the tricultural premium

February 2020 

Globalisation, ubiquitous air travel, and the growth of MBA programs led to the emergence of a whole new class of people. Born in Country A, learned in Country B, professional in Country B; moving fluidly between geographies/cultures/careers and social networks. 

Colloquially they are known as bicultural people/professionals/executives/kids. 

The US & its policies (economic, social) played a major role in enabling this. As the global anchor of trade/culture/immigration and technological developments from the 80’s through the early 2000’s, the US has been a crucible of this category of people … and the surplus created by this has been felt positively all over the world. 

Chinese-American, Indian-American, Iranian-American, Irish-American are fairly common terms we hear and speak all around us.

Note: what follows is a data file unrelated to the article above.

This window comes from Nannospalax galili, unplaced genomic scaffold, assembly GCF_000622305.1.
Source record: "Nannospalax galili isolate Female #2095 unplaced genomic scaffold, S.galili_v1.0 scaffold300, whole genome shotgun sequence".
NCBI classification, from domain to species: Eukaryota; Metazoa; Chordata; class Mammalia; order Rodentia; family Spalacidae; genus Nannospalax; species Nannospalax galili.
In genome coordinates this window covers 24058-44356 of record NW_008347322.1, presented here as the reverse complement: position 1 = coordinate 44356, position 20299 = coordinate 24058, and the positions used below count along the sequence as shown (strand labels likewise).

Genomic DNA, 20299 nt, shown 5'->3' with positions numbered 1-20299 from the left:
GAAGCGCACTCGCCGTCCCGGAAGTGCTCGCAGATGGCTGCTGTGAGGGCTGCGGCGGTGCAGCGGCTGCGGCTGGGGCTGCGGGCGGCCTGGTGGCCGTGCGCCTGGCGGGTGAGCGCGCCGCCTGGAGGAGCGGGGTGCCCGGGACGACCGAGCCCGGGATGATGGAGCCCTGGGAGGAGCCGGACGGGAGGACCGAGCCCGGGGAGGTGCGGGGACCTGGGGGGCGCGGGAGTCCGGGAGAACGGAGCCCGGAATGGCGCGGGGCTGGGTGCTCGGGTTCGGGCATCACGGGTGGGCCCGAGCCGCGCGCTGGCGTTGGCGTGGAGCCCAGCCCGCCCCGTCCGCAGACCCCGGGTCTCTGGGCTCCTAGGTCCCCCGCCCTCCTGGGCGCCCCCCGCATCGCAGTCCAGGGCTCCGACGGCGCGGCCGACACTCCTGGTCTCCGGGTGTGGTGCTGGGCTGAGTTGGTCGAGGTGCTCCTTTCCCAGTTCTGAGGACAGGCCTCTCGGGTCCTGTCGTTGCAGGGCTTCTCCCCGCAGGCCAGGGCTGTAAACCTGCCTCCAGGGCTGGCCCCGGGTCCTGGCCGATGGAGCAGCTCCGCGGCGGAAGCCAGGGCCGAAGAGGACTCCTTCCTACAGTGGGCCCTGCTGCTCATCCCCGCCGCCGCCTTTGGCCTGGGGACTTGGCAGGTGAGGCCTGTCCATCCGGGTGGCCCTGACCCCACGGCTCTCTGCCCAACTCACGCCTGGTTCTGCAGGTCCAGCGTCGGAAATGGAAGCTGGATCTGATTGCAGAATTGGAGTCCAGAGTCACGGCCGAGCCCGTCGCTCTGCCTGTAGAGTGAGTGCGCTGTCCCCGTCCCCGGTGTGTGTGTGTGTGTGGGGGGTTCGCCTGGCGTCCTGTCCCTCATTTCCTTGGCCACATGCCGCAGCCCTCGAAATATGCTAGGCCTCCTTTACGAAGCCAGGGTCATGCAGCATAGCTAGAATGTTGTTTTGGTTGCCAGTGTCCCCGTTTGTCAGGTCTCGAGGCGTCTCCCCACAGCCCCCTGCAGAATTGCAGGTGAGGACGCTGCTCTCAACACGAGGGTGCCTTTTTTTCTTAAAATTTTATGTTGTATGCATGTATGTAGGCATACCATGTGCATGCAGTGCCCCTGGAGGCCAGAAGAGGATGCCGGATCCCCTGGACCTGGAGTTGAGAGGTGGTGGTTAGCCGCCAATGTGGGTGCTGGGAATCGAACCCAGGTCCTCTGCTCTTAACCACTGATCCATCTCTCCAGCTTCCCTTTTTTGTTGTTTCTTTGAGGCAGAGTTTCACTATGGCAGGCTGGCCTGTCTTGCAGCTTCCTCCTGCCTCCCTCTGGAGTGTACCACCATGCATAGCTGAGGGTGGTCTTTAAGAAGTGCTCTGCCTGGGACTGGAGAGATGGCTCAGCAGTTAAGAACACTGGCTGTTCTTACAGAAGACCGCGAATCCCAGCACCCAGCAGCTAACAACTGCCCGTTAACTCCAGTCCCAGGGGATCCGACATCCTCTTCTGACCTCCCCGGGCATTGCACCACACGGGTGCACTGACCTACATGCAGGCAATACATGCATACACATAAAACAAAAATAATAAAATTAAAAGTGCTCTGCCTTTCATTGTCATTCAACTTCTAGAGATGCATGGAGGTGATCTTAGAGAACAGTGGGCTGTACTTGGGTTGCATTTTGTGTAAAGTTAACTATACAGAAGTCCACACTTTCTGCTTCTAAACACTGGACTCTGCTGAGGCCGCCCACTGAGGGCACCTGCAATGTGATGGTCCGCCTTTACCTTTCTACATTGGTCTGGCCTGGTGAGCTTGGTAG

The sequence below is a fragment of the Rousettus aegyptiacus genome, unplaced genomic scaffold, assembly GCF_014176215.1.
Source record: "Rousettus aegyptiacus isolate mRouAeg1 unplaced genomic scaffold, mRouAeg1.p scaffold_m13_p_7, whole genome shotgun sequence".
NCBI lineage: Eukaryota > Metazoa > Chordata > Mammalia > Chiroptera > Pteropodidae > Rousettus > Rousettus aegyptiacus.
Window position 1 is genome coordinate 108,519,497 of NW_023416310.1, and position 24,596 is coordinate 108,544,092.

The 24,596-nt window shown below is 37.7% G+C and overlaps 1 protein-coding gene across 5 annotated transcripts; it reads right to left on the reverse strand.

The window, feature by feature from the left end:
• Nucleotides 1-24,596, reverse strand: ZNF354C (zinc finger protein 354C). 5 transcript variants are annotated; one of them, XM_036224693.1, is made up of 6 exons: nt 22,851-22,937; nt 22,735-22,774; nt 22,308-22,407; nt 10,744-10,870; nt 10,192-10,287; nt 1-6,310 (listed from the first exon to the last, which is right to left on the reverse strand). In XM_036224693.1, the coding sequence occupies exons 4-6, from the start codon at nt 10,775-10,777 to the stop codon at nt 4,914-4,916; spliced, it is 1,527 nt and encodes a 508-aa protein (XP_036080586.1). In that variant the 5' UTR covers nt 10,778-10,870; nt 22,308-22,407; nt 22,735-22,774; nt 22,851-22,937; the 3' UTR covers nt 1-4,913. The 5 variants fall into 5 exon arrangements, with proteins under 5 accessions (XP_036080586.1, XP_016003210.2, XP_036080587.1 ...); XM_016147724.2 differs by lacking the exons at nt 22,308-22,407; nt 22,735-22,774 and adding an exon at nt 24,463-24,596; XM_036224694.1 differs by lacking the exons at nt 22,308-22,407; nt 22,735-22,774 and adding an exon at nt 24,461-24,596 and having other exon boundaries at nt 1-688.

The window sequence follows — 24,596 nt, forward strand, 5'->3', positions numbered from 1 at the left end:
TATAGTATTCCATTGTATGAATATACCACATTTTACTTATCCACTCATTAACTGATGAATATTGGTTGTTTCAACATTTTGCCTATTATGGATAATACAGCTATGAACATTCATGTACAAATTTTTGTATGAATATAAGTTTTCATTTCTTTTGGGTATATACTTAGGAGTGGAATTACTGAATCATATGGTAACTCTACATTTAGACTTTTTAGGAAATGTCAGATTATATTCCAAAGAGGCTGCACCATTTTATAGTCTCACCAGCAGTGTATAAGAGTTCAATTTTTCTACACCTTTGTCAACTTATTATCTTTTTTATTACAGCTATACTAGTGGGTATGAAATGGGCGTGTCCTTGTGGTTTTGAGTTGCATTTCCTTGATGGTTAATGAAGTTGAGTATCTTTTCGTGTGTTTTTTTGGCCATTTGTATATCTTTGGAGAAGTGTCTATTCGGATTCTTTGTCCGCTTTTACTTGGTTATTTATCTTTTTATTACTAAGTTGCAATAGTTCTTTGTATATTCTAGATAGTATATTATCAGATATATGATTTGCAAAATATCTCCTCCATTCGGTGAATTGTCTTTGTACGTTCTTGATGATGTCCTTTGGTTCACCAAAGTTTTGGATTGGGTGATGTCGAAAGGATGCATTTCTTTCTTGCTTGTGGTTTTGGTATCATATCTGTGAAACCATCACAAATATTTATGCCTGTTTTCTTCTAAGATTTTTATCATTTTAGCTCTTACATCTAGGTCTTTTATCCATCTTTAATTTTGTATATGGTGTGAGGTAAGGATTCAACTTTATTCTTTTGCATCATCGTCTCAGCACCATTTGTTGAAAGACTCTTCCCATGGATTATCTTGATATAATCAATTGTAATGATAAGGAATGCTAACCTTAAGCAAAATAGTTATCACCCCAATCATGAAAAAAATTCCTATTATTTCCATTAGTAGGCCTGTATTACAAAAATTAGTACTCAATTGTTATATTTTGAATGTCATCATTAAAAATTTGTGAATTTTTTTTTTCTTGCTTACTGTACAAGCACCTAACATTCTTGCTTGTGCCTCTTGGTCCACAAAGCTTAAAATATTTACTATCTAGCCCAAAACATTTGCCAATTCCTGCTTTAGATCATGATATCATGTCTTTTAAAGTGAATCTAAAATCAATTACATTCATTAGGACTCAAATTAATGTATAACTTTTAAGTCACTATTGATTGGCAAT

Bicultural people excelled tremendously in their newly adopted countries (professionally, socially, and so on), but at the same time had a massive premium when they went back to where they came from. Having brought back the much needed exposure of “how things are done” in the West, many doors open up back home. 

Bicultural execs got higher salaries, faster promotions, a seat at the table on most important decision making fora, and so on. Not just Industry, this premium is seen across Government, Academia, and even the Arts. 

You can tell where I am going with this, it has been a X-American dominated era of bicultural professionals. 

That said, we are now at the cusp of a new era — the age of “tricultural” era. 

As China surges in global (starting with sharing the stage, to become an equal partner with the US) tech, policy, capital, and cultural relevance … a new class of people with China experience/exposure is becoming a crucial ingredient. MNCs, Startups, Asset Managers, Think Tanks, and Academia are going to increasingly place a premium on China credentials. 

X-America-China is the new tricultural premium

Many of you are probably already seeing this play out in your lines of work. Naturally, existing bicultural folks have a leg up in this new race. 

Exciting times! 

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